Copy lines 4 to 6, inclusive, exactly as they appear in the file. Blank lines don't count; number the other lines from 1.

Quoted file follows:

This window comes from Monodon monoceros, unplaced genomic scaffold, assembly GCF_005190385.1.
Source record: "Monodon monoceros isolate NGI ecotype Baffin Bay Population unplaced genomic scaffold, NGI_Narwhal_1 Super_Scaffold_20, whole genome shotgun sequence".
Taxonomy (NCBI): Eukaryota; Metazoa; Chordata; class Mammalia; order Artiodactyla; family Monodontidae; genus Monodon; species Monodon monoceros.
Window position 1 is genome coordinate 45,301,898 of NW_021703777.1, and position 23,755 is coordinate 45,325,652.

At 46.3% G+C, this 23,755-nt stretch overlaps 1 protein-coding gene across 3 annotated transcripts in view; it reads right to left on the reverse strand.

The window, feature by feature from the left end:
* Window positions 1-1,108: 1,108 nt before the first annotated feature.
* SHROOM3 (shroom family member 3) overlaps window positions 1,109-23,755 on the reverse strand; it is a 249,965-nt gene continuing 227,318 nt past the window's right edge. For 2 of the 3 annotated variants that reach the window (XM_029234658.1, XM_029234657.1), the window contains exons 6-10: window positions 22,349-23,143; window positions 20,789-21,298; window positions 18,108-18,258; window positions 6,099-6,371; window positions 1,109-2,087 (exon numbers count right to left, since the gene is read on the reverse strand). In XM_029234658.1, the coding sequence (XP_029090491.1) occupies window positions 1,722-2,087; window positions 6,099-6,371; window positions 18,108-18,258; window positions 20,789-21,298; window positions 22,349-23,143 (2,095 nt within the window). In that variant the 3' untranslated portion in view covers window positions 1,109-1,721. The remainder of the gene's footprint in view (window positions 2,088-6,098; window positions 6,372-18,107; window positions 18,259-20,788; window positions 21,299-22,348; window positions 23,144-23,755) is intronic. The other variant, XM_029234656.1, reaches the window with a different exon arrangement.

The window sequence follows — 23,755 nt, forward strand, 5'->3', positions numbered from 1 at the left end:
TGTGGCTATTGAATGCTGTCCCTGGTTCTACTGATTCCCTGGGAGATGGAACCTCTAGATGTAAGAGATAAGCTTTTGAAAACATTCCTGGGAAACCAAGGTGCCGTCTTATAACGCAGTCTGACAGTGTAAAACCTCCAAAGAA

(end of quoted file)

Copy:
Window position 1 is genome coordinate 45,301,898 of NW_021703777.1, and position 23,755 is coordinate 45,325,652.

At 46.3% G+C, this 23,755-nt stretch overlaps 1 protein-coding gene across 3 annotated transcripts in view; it reads right to left on the reverse strand.

The window, feature by feature from the left end: